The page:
The sexagenarian woman stood with her back to the elevator wall. She stared with a grandmother’s eye at the young man on the other side of the lift.
“To lose all that money, it’s dumb,” she said.
Philip Byers didn’t scowl. He didn’t smile. He said, as matter-of-factly as he could, “I don’t intend to lose it.”
The scene played out this morning as Byers, a PokerStars Passport winner, rode down the Hilton Metropole elevator and toward the Kings Suite of the hotel’s West Wing. He would be sitting down for the equivalent of a $10,000 buy-in poker tournament.
The generation gap was wider than the elevator floor. Like Byers, a Texas kid with a Texas Tech education, the lady was an American. She stood with her husband and two over-stuffed suitcases. Their dress and baggage implied a golden years vacation. Byers, on the other hand, did not have the holiday look in his eye. Across that elevator was a chasm of generational misunderstanding. The couple could very well have saved for years to afford a European vacation. Byers was likely spending more on a tournament entry than the couple had on their entire trip.
“And,” said Byers without a hint of contempt, “I wouldn’t do it if I couldn’t afford it.”
And there it was, a sort of key to the poker player’s hieroglyph.
The lady–the one who declared the $10,000 risk undeniably dumb–couldn’t conceive of spending thousands of dollars on the turn of a card. Byers’s look suggested he couldn’t conceive of working an entire lifetime to save the same money he’d spend on a tournament.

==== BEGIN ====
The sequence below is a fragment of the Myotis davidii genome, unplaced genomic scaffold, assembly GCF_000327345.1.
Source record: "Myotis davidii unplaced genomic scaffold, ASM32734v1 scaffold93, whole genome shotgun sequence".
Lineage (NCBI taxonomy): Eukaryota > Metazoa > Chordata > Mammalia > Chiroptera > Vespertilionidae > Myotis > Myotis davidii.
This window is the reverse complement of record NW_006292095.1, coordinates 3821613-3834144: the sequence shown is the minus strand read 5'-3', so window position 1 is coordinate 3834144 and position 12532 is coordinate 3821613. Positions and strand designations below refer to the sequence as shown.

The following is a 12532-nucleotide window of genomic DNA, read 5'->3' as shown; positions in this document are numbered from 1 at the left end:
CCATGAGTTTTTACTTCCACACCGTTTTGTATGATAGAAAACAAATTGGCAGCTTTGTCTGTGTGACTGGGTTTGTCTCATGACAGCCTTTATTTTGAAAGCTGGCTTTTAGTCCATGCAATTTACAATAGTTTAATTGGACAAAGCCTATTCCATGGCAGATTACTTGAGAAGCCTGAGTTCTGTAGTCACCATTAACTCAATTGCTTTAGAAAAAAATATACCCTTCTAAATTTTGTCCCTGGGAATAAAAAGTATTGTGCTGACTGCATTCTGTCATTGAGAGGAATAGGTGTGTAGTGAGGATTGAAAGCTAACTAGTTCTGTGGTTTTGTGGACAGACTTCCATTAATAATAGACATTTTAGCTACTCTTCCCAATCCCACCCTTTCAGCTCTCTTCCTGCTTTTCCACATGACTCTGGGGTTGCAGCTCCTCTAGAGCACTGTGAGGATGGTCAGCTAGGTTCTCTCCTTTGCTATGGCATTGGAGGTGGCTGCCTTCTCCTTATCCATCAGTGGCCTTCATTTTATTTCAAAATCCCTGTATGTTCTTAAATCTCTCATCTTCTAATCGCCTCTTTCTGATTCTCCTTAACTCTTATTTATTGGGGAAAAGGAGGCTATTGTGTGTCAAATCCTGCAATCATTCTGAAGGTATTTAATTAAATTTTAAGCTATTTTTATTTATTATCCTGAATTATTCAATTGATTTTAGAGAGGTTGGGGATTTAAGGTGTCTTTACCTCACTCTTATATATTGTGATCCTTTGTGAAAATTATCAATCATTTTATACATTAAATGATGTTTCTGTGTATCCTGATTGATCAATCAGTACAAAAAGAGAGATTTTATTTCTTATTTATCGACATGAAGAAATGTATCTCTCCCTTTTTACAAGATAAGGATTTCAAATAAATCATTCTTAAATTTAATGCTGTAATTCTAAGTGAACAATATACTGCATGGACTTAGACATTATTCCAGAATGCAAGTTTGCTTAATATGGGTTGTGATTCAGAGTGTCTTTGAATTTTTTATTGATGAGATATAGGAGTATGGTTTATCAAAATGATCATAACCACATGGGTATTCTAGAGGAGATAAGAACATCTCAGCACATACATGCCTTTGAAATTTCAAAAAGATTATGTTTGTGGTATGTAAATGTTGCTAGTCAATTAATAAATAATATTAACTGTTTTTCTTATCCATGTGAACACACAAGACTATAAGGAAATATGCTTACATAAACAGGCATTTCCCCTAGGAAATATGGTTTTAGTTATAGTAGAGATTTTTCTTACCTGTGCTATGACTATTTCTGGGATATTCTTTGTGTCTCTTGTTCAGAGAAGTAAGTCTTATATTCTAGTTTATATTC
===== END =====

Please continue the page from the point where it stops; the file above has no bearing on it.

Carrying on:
The worldwide work ethic changes across each country’s border. In America, the people of that couple’s generation worked hard all week, for all of their lives, saved what they did not have to spend, and looked toward that time in their life when they could rest on the years of work now behind them.
The lady of that generation was looking at something that came after her time. Whether it was the investment gurus of the 80s, the dot-com kingpins of the 90s, or this fascinating subset of go-go-gadget-poker players from the new century, the work ethic that supported decades of Americans has changed. It’s not something easily understood by the vacationing couple.
There was a moment of silence as the couple let Byers’ explanation sink in.
He didn’t intend to lose. He wouldn’t be here if he couldn’t afford it.
When the couple walked out of the elevator a minute later they were surrounded by dozens of Philip Byers. In their standard uniform (hoodie, headphones, sunglasses) marched an army of people that was the complete antithesis of how the couple expected the world worked.
Just before the elevator doors opened and widened the generation gap to the point of ripping, the woman looked at Byers and with half a smile asked, “So how did you learn to play poker?”
Byers, as if it was the most obvious answer in the world, said, “On a computer.”